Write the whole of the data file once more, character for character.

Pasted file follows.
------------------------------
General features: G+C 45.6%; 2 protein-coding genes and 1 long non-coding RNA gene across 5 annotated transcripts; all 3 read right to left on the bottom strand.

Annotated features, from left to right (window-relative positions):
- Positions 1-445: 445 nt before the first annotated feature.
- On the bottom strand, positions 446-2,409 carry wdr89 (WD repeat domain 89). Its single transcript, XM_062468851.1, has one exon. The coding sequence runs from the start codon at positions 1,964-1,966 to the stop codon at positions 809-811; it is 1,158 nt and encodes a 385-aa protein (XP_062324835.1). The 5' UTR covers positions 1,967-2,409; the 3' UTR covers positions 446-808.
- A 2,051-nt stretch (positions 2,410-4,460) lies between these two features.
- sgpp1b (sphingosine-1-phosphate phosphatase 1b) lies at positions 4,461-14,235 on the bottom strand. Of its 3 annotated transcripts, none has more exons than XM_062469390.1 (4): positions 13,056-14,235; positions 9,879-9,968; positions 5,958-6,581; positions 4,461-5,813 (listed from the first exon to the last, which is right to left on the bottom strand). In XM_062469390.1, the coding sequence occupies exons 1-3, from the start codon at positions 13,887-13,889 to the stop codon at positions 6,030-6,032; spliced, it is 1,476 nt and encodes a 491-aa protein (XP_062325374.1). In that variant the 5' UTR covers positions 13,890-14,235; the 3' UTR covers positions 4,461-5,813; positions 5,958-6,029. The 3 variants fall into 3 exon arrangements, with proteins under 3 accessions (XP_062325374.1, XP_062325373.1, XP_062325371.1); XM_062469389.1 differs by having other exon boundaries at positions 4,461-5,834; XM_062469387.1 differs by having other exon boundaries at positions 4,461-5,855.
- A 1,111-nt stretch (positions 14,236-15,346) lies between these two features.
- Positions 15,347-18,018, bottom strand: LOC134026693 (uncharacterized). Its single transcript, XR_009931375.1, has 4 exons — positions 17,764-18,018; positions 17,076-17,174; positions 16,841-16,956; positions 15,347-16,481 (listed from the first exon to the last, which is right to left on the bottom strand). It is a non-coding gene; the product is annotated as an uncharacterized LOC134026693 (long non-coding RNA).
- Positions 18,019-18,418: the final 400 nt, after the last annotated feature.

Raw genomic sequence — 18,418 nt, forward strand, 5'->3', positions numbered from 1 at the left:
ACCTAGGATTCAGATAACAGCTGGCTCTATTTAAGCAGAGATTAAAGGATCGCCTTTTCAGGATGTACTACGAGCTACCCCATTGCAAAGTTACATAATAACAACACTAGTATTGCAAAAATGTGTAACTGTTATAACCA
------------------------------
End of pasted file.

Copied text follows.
General features: G+C 45.6%; 2 protein-coding genes and 1 long non-coding RNA gene across 5 annotated transcripts; all 3 read right to left on the bottom strand.

Annotated features, from left to right (window-relative positions):
- Positions 1-445: 445 nt before the first annotated feature.
- On the bottom strand, positions 446-2,409 carry wdr89 (WD repeat domain 89). Its single transcript, XM_062468851.1, has one exon. The coding sequence runs from the start codon at positions 1,964-1,966 to the stop codon at positions 809-811; it is 1,158 nt and encodes a 385-aa protein (XP_062324835.1). The 5' UTR covers positions 1,967-2,409; the 3' UTR covers positions 446-808.
- A 2,051-nt stretch (positions 2,410-4,460) lies between these two features.
- sgpp1b (sphingosine-1-phosphate phosphatase 1b) lies at positions 4,461-14,235 on the bottom strand. Of its 3 annotated transcripts, none has more exons than XM_062469390.1 (4): positions 13,056-14,235; positions 9,879-9,968; positions 5,958-6,581; positions 4,461-5,813 (listed from the first exon to the last, which is right to left on the bottom strand). In XM_062469390.1, the coding sequence occupies exons 1-3, from the start codon at positions 13,887-13,889 to the stop codon at positions 6,030-6,032; spliced, it is 1,476 nt and encodes a 491-aa protein (XP_062325374.1). In that variant the 5' UTR covers positions 13,890-14,235; the 3' UTR covers positions 4,461-5,813; positions 5,958-6,029. The 3 variants fall into 3 exon arrangements, with proteins under 3 accessions (XP_062325374.1, XP_062325373.1, XP_062325371.1); XM_062469389.1 differs by having other exon boundaries at positions 4,461-5,834; XM_062469387.1 differs by having other exon boundaries at positions 4,461-5,855.
- A 1,111-nt stretch (positions 14,236-15,346) lies between these two features.
- Positions 15,347-18,018, bottom strand: LOC134026693 (uncharacterized). Its single transcript, XR_009931375.1, has 4 exons — positions 17,764-18,018; positions 17,076-17,174; positions 16,841-16,956; positions 15,347-16,481 (listed from the first exon to the last, which is right to left on the bottom strand). It is a non-coding gene; the product is annotated as an uncharacterized LOC134026693 (long non-coding RNA).
- Positions 18,019-18,418: the final 400 nt, after the last annotated feature.

Raw genomic sequence — 18,418 nt, forward strand, 5'->3', positions numbered from 1 at the left:
ACCTAGGATTCAGATAACAGCTGGCTCTATTTAAGCAGAGATTAAAGGATCGCCTTTTCAGGATGTACTACGAGCTACCCCATTGCAAAGTTACATAATAACAACACTAGTATTGCAAAAATGTGTAACTGTTATAACCA